Mowing Patterns Contest winner discusses the winning design

STMA recently named Andrew “Drew” Miller, program advisor for the Brentsville High School (Nokesville, Va.) turfgrass management program, its seventh annual Mowing Patterns Contest winner. Miller was selected via a Facebook voting contest for his intricate design at Donald Lambert Field, home to the Brentsville High School Tigers. SportsField Management recently asked Miller about the winning design.

SFM: Please tell us a little about the turf management program at Brentsville.

Miller: The Brentsville Turfgrass Management program is a career and technical education program in the Prince William County School system with a focus on preparing young high school students for a career in all aspects of the turfgrass management industry. We have more than 200 students who participate in classes such as turfgrass, horticulture and landscape management. Our program was created to not only prepare, but also inspire the youth to gain a passion for this amazing industry. The program helps connect those students who are unaware of the turfgrass industry to what could be a career for them. It is important that we are preparing these kids to be self-efficient when they are leaving our classroom into a workplace not only in sports field management, but golf course maintenance and landscape management. We do our best to create a workplace environment in our classroom to show the students safety protocol, proper workplace ethics, and so much more. Our students have gained a passion for this amazing industry. As of right now, we have seven students who have been accepted to turfgrass management programs throughout the country. With what we do in our classroom, we are able to provide them with the narrative for what the future may hold with a career in turfgrass management. We are continuing to better our students through our turf community here in Virginia. With huge aspirations, we hope to expand our program to new lengths, including golf greens, as well as creating the first turfgrass research center in a high school in the country. Our students would be exposed to the academia sector of our industry by helping schools such as Virginia Tech run trials in our unique location in the transition zone. We are looking to create a world-class turfgrass science program that will help grow our industry with young individuals who have the skills that are lacking from the current labor force.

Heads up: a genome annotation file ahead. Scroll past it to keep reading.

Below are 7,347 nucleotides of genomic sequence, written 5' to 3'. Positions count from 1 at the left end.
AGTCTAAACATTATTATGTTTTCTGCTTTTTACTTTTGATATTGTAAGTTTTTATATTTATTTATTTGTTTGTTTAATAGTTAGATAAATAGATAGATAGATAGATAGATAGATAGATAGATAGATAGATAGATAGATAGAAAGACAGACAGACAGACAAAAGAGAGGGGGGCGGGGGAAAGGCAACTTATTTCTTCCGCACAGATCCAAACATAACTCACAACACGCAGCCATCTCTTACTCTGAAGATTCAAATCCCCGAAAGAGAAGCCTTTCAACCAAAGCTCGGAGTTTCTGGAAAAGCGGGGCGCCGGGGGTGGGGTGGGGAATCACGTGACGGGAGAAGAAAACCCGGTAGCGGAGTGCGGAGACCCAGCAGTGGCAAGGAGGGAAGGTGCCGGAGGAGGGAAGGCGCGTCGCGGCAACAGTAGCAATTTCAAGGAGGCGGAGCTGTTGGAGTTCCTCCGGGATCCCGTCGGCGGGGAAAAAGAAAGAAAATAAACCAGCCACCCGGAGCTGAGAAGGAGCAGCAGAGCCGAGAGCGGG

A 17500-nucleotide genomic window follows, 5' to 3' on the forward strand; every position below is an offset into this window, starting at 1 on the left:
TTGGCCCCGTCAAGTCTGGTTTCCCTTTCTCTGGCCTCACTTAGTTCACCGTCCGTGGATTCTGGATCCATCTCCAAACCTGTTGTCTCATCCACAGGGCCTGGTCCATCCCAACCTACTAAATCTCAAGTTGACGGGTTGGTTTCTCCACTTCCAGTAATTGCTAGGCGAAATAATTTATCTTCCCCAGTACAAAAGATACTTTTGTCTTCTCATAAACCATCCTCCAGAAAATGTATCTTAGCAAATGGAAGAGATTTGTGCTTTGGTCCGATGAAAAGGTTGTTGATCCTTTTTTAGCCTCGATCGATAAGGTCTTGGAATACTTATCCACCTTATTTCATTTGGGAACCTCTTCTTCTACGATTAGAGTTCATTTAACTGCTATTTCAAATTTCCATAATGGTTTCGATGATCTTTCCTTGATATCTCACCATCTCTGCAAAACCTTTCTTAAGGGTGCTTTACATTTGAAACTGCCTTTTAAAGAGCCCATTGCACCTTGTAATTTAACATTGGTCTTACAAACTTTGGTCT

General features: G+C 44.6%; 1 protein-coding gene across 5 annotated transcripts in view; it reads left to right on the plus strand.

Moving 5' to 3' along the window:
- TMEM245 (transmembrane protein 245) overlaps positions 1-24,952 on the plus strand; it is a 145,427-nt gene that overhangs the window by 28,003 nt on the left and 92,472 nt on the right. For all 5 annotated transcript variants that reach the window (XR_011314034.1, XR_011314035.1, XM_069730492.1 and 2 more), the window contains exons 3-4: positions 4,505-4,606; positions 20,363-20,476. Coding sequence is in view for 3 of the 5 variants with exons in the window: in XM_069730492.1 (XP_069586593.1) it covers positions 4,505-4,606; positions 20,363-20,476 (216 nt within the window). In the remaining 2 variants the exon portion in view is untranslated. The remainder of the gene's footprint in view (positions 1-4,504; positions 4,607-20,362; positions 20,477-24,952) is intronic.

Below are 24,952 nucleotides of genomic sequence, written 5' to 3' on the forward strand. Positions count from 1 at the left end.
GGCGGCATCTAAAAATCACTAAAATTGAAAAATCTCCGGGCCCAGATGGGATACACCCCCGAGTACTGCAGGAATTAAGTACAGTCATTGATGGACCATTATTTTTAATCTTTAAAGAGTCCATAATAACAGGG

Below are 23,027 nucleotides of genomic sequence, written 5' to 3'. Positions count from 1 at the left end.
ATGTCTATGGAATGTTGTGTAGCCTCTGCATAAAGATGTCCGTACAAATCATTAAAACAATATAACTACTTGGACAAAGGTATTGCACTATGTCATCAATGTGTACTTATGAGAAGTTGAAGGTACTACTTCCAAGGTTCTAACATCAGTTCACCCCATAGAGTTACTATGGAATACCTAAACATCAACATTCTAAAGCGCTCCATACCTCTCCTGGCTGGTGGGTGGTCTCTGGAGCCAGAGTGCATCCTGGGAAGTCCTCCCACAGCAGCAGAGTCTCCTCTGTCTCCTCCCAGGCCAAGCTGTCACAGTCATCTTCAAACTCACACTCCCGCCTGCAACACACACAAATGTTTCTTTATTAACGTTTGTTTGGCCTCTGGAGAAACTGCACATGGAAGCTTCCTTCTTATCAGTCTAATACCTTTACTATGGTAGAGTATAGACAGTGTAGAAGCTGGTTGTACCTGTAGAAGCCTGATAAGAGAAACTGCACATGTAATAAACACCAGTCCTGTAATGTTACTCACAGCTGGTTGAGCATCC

SFM: What does winning the STMA Mowing Patterns Contest mean to you and your program?

Miller: Winning the STMA Mowing Patterns Contest means the world to our students, as it was a creation that they contributed to and worked hard on. These students work hard on their craft to not only improve themselves, but to show that they are able to put out a professional product that now has been nationally recognized. This part of the class is what really excites the students. We allow the students to be creative on the design pattern and collaboratively work with peers before executing the design with sound mowing skills that do not impact the field in a negative manor to impede ball roll or footing. It means the world to me to see the excitement in my students’ eyes when they saw that we had won, because I can see that we are making a positive impact in their lives. 

SFM: What was your inspiration for the winning design?